This question was asked on Quora. Now there’s a startup for a great case study. That aside, it is an interesting question. Should you go it alone or do you need a friend or two? And what are the skills that are critical to your startup success?
Interestingly, much of the opinion on this refers to tech startups. Define tech company. Most companies now have some sort of online presence, even if only on Facebook. Whilst this doesn’t necessarily mean that your local fish and chip shop is a tech startup, the use of the Internet and social media in every day businesses means that tech is becoming as ubiquitous as having a telephone. Maybe if more startups saw themselves as tech startups, they would be better equipped to maximise the opportunities that technology enables.
3 – Hipster, Hacker, Hustler
Thank you Rei Inamoto for giving us the coolest names for anyone remotely involved in a startup. Who wouldn’t want to be one of the three H’s. Coined in 2012 at SXSW, the then Chief Creative Officer for AKQA explained that everyone needed one of these in their startup team.
- Hipster – the person on the team who is so down with the kids they don’t even use the word cool, or phrases like down with the kids. They bring their creative design genius to everything they touch.
- Hacker – if you can think it, they can figure out how to do it. Not a hacker in the literal sense but it probably doesn’t hurt if they know how to breach the firewalls of a government agency for fun, of course.
- Hustler – the wheeler dealer who could sell snow to eskimos. They make sure that what’s made will have a customer and turn a profit.
If you’re a one-man or woman startup then you are probably doing a bit of all of the above at the moment, which is no bad thing. Hey, Daniel Bedignfield, wrote, sang and produced the platinum selling Gotta Get Thru This in his bedroom with just a mic and a PC.
4 – Throw in a Visionary
Sometimes called the dreamer, this is the person who has assessed the market, emerging trends, and figured out how to disrupt and outperform the competition.
6 – Add a Leader and a Veteran
Bernd Schoner, in The Tech Entrepreneur’s Survival Guide, outlines six personalities or traits that he insists are necessary for start-up success. Most of them are already covered in some form by the previous 4 people. The two completely new roles in Schoner’s dream team are the Leader, the one who gets to call the shots and the Veteran, someone who has been around the block a few times and can bring their past lessons learnt.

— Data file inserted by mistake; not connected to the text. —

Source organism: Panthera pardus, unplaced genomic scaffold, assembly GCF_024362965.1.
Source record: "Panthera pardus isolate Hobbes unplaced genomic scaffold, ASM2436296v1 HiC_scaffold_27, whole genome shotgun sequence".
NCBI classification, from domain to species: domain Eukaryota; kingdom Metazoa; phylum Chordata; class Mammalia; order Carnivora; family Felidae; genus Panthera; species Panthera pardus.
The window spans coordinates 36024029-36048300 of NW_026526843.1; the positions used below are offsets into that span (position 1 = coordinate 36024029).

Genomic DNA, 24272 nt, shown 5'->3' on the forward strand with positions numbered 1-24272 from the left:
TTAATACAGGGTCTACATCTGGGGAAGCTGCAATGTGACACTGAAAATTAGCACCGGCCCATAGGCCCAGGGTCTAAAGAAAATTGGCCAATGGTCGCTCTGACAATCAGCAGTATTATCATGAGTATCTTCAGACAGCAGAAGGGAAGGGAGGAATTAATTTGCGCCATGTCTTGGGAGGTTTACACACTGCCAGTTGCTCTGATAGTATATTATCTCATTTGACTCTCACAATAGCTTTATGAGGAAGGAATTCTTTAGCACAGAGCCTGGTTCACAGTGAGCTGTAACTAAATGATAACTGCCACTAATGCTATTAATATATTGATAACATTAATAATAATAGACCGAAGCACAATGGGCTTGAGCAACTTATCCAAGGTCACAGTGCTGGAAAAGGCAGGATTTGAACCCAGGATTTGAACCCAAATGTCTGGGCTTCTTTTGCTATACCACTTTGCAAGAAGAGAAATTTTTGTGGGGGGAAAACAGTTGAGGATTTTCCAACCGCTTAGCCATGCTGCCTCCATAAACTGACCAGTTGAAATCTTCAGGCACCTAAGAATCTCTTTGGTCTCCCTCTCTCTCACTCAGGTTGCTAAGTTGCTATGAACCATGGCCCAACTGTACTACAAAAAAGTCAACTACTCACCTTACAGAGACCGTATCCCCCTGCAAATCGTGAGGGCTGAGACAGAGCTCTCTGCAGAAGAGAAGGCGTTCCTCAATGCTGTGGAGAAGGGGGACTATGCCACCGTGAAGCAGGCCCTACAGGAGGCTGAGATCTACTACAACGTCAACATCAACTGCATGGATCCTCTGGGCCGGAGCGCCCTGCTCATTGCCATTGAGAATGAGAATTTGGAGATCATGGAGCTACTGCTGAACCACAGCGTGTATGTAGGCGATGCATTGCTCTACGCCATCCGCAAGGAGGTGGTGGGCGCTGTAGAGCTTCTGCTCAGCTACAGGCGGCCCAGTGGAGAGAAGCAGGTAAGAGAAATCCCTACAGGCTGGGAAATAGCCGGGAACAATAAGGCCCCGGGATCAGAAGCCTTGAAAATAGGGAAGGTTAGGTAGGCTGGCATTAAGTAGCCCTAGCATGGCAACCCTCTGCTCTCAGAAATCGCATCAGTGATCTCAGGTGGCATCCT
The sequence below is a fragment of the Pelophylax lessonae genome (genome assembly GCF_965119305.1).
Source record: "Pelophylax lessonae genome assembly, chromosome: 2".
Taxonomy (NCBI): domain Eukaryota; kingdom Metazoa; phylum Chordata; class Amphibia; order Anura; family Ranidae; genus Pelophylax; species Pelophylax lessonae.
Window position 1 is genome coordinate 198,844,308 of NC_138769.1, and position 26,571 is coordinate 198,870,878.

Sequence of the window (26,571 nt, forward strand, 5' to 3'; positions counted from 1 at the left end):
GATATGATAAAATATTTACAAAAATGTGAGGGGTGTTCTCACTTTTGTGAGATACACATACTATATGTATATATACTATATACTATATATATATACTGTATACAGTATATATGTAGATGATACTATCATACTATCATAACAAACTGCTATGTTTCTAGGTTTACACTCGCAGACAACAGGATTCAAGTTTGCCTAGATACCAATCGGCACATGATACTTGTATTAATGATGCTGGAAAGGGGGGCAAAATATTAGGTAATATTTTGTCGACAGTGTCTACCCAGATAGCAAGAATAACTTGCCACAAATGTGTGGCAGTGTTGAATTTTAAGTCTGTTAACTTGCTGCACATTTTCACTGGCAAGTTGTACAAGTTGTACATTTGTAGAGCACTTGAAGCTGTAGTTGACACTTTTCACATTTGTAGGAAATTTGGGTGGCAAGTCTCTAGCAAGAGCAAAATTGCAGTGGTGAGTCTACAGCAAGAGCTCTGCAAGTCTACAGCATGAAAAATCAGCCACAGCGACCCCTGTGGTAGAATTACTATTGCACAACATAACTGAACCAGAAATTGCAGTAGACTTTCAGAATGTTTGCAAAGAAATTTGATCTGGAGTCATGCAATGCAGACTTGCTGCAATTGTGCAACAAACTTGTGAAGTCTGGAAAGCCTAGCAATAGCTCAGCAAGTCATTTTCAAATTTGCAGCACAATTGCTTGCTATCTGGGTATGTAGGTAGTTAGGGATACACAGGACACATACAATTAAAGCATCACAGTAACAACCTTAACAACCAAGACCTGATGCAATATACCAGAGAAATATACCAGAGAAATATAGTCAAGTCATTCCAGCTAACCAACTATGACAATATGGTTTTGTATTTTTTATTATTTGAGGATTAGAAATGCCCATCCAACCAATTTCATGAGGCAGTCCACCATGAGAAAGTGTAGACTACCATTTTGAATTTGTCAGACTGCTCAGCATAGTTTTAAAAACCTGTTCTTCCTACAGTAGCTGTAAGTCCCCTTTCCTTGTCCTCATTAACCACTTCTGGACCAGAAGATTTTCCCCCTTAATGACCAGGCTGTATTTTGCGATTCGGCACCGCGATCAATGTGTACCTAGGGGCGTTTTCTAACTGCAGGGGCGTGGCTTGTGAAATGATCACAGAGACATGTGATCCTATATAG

At 6, this is less of a startup team and more like a committee. And committees are not known for getting things done. Schoner does caveat the long list by stating that some of these traits are often found in the same person.
3 Critical Skills
More important than the number of people around the kitchen table, is that a startup has access to the core skills that every young business needs, whether these come from one person or three. If you assume that somebody already has the idea for the product, then in very simple terms you need:
- Creative marketing – someone has to figure out how to get customers to buy into the awesome idea. Many great products have failed to get traction due to poor marketing.
- Technology – virtually every business needs a website, internet platform or social media presence as a minimum. If you don’t have these skills in-house you will have to outsource them, which can be costly and risky.
- Financial nouse – you don’t need to be an accountant but someone needs to be able to figure out whether the numbers stack up and how to get started without running out of cash.
History has taught us that there is no perfect number. Some companies have been founded successfully by a solo rider – Facebook (discuss). Other giants of the past – Google, Apple, Microsoft – had a simple twosome of product guy and marketing visionary.
Our advice is to ditch the quorum. If you can get a hard-working team that gets things done, with a good sprinkling of these vital skills, different personalities and preferences, you stand a good chance of making startup magic whatever the number.